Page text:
Setting is a large factor in both Raymond Carver’s and Edward Hopper’s pieces that play into the relationship between “Why Don’t You Dance?” and “Room in New York.” In Hopper’s painting, “Room in New York,” the setting is ordinary, and is intentionally designed in that manner. The furniture is arranged in such a way that it is inviting in the eyes of the audience. There is a dim light with a comfortable yellow as the wallpaper. Additionally, there is a framed picture of a scenic setting along with a relaxing red couch that the man has taken to. It is clear that the woman is trying to make a house into a home, very much like she is trying to turn the mechanics of a relationship into love. Her desperation is clear to the audience, enough to assume that she will continue turning the house into a home for the man in order to ignite his love. In that respect, the relationship between the man and the woman in Hopper’s painting will continue, but not in that manner the woman desires.

In Raymond Carver’s “Why Don’t You Dance?” setting is influential to the storyline. The old man in Carver’s story has furniture spread out on the lawn exactly as if it was laid out in the house’s interior. When the girl and the boy in the story come across this scene, they begin to create their own house with comfortable furniture. Carver writes, “The girl and the boy were furnishing a little apartment” (Carver 4). As they look through what the yard sale was offering, the audience realizes that the girl wants to make a house into a home, and the boy has not reached that sense of understanding. Carver communicates through the girl’s reaction to the setting that she believes that if she can turn a house into a home through the furniture of an old man, – who was once in a loving relationship – it acts as an omen that she interprets as a blessing; despite the fact that the old man has lost in love. Similar to the female character in Hopper’s painting, the woman portrayed in Carver’s story uses the furniture as a means to create a home in the hopes that it will revive her partner’s desires, as she wants beyond romance: love. Both Carver and Hopper visibly indicate through the setting of their pieces that a house with furniture does not make a home with love. Much like Hopper’s case, Carver’s female character continues to wade in her relationship, despite her desires not being met. Although each female character in Carver’s and Hopper’s work has their own ambiguous reasons for remaining in their relationships, the significance is that the audience understands that the women have not yet realized, or choose not to realize, that their cause is hopeless. By applying setting to present the undercurrents in the women’s methodologies, Raymond Carver’s “Why Don’t You Dance?” and Edward Hopper’s “Room in New York” are analogous.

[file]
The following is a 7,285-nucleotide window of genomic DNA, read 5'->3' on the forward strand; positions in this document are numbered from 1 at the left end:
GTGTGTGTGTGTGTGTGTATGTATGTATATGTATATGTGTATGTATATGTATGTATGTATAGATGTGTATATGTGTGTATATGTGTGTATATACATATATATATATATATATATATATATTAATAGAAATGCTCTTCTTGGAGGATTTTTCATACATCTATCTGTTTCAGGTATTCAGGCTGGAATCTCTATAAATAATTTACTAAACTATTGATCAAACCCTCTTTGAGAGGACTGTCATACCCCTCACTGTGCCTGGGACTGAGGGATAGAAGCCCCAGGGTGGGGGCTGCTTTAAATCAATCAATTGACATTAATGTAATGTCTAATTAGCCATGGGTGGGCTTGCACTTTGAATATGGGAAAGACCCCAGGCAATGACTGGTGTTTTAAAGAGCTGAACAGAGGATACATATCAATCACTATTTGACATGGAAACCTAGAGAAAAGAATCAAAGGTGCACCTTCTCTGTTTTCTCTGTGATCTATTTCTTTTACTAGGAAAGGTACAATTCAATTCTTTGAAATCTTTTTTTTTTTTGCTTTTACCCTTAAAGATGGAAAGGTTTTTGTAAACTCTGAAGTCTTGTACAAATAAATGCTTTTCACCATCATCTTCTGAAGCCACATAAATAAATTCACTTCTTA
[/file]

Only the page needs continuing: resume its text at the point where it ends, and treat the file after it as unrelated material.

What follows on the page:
The psychology behind human interaction is vehemently explored by Raymond Carver and Edward Hopper, despite their differences in presentation. Both masterfully reference to the blurred lines of what is and what is desired. Their influence is widespread, as the dynamics they discuss are honest to the experiences of their audience. They portray reality’s relationship with love in a powerful, and austere light – outside the façade of Hollywood’s famed plotlines. Carver and Hopper are not simply alternatives to popular modern romance, but intellectuals in their own right when artfully defining the union between a man and a woman, exemplified in the parallels between “Why Don’t You Dance?” and “Room in New York.”

Works Cited

Carver, Raymond. What We Talk about When We Talk about Love. New York, NY: Vintage, 1989. Print.

Hopper, Edward. Room In New York. 1932. Oil Painting. N.p.